Is blogging a beast of burden, a monkey on my back or a tool for networking?

by Lee Hopkins on June 23, 2005 · 0 comments

in miscellaneous

Having created the space to ponder longer over what sort of ‘beast’ blogging is or can be, I am delighted to find that it can be many things (roll of eyes as the reader goes “Duh!”)

I guess for a SOHO consultant like myself blogging can achieve a greater profile. Indeed, Neville has stated several times that his blog is his only online presence. Similarly, whilst Shel has a website (with RSS feed, too! ha ha – Scoble has an interesting comment about sites without RSS) Shel’s blog would be, I would think, how the majority of online visitors find him.

But having had a good look at my own stats for both my blog and my website, I must conclude from the data that my website is still (by a significant amount) my primary ‘outreach’ tool.

Sure, there is a ‘longtail’ effect here — my website has been around a lot longer than my blog (by several years). But the effort I put in (before blogging came along) to writing and submitting articles to article databases has certainly paid off in terms of traffic [info on why articles are so good at generating traffic]).

Of course, the question for a SOHO operator is not so much the traffic (although that helps with Adsense revenue) but the conversion ratio of traffic to client. And here again I have to confirm that the website has brought in more clients than my blog.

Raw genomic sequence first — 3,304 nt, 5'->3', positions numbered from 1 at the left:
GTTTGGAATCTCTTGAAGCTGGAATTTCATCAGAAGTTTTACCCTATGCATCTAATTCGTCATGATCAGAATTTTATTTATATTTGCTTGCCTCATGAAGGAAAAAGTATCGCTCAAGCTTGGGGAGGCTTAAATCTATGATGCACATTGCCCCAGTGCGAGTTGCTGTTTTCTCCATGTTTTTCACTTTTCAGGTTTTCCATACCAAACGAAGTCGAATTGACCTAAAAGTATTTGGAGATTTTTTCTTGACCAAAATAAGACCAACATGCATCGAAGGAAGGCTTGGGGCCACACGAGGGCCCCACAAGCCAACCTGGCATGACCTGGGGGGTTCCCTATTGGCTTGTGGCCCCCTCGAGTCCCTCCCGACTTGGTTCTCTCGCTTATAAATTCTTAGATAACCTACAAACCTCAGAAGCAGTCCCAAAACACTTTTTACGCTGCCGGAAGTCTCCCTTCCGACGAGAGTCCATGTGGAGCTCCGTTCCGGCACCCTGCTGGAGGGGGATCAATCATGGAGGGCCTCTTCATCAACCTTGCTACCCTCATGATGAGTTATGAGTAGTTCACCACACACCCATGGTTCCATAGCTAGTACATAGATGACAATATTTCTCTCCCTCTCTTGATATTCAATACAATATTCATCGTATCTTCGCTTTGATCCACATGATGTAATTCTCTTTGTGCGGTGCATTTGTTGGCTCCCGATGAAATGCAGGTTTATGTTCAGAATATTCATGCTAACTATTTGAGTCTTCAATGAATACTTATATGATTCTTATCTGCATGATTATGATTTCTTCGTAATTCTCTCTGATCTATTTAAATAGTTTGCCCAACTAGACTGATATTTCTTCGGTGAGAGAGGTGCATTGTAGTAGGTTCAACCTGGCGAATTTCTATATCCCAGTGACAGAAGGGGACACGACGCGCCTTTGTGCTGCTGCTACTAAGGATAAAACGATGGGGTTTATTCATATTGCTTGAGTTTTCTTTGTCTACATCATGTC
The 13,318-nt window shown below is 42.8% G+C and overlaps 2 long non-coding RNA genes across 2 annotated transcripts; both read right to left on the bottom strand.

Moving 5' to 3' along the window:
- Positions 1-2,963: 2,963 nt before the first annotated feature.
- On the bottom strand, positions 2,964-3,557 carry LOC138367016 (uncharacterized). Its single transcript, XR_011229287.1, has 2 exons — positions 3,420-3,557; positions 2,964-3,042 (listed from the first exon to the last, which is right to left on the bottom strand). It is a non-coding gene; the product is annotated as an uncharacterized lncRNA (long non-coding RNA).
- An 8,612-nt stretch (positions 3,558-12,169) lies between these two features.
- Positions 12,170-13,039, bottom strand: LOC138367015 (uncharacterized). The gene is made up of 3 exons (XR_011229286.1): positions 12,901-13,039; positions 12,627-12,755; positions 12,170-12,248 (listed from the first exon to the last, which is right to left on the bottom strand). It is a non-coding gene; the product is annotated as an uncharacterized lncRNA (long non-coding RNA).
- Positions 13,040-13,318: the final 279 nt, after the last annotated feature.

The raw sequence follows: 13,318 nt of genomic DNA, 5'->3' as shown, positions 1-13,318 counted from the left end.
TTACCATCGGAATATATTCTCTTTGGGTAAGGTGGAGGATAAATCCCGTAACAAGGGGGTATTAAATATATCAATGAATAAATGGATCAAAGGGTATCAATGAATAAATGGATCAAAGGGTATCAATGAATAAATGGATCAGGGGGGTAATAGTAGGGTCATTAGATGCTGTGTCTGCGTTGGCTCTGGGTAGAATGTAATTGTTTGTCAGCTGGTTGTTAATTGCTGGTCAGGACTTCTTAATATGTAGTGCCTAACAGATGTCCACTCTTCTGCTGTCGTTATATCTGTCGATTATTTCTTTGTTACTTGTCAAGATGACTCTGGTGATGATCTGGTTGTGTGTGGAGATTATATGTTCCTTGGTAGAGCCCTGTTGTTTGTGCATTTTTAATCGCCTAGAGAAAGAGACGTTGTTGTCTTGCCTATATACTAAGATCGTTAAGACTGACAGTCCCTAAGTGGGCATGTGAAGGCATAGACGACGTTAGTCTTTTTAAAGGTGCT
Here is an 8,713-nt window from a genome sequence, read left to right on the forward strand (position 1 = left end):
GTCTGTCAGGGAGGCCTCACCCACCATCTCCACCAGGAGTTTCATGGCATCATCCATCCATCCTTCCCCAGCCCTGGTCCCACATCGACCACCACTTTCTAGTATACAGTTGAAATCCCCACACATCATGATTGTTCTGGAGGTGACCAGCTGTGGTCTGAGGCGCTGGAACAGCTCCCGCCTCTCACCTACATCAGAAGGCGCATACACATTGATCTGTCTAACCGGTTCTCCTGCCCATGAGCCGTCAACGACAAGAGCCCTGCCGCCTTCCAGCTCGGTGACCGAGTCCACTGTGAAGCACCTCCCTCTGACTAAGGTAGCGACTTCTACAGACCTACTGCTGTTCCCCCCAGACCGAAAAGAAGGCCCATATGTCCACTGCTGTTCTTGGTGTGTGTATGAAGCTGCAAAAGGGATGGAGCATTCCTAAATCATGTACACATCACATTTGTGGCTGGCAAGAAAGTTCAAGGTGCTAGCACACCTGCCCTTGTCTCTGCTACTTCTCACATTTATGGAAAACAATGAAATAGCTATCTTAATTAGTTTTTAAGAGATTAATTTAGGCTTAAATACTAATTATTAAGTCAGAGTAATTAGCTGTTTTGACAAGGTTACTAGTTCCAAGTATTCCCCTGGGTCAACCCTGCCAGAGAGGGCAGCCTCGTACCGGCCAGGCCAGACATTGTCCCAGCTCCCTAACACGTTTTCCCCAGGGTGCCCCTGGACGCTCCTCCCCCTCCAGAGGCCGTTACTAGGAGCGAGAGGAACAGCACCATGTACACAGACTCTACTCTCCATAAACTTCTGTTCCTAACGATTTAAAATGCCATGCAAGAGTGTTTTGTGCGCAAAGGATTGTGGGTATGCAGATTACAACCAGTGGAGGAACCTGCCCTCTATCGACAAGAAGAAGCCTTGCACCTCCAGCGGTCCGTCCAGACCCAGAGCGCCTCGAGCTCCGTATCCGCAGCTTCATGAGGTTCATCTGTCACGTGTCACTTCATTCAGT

All that said, I am increasingly finding two models at work for SOHO business bloggers:

1. The pure connection strategy of bloggers like Steve Rubel, Debbie Weil, Neville Hobson, Robert Scoble and to a lesser extent Shel Holtz (as Shel fits more into a middle ground between 1 and 2);

2. The commentary/think (with a link) strategy as exemplified by Amy Gahran, Seth Godin, Kathy Sierra, Doug Johnston, Nova Spivak, Hugh MacLeod, Paul Graham and Scott Rayburn inter alia.

I have toyed with strategies 1 and 2 and I have found that strategy 1 takes up a lot of time, but is less ego-centric. Strategy 2 gives the reader a better insight into the poster’s mindset, but posts are less frequent and therefore risks a potential drop in one’s google and technorati profile.

So, on balance, I will probably go for a mix, like Shel does, of Strategies 1 and 2. Which is a daily commitment, to take up Amy’s point (and its follow up), but feels most comfortable for me. After all, what IF someone reading my blog DOESN’T also read any of my sources? At least I am passing the baton on…

And I am still very taken with Nick Usborne’s business model of providing a way of the reader to gain more information by linking to an article on his website (although I would still use full feeds on my blog). Nick’s business model is outlined in an article (on plantar fasciitis, of all things!) I wrote quite a few months ago about a different site I found that used the same model.

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